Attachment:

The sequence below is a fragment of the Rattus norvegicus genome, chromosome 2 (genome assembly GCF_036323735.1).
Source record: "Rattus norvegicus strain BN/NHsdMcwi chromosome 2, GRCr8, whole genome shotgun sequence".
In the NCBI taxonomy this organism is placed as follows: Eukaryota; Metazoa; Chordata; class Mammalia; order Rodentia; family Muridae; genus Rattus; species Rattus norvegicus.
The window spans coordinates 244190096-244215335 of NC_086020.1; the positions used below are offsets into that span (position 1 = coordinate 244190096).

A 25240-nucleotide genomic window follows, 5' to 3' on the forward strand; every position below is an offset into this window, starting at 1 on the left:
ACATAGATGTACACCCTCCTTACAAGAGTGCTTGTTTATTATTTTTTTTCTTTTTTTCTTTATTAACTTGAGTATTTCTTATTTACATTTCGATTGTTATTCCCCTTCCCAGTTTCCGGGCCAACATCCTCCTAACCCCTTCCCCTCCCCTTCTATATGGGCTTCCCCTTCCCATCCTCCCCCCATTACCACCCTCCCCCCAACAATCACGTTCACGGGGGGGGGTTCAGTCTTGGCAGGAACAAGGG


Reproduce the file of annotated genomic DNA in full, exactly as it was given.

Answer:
The sequence below is a fragment of the Rattus norvegicus genome, chromosome 2 (genome assembly GCF_036323735.1).
Source record: "Rattus norvegicus strain BN/NHsdMcwi chromosome 2, GRCr8, whole genome shotgun sequence".
In the NCBI taxonomy this organism is placed as follows: Eukaryota; Metazoa; Chordata; class Mammalia; order Rodentia; family Muridae; genus Rattus; species Rattus norvegicus.
The window spans coordinates 244190096-244215335 of NC_086020.1; the positions used below are offsets into that span (position 1 = coordinate 244190096).

A 25240-nucleotide genomic window follows, 5' to 3' on the forward strand; every position below is an offset into this window, starting at 1 on the left:
ACATAGATGTACACCCTCCTTACAAGAGTGCTTGTTTATTATTTTTTTTCTTTTTTTCTTTATTAACTTGAGTATTTCTTATTTACATTTCGATTGTTATTCCCCTTCCCAGTTTCCGGGCCAACATCCTCCTAACCCCTTCCCCTCCCCTTCTATATGGGCTTCCCCTTCCCATCCTCCCCCCATTACCACCCTCCCCCCAACAATCACGTTCACGGGGGGGGGTTCAGTCTTGGCAGGAACAAGGG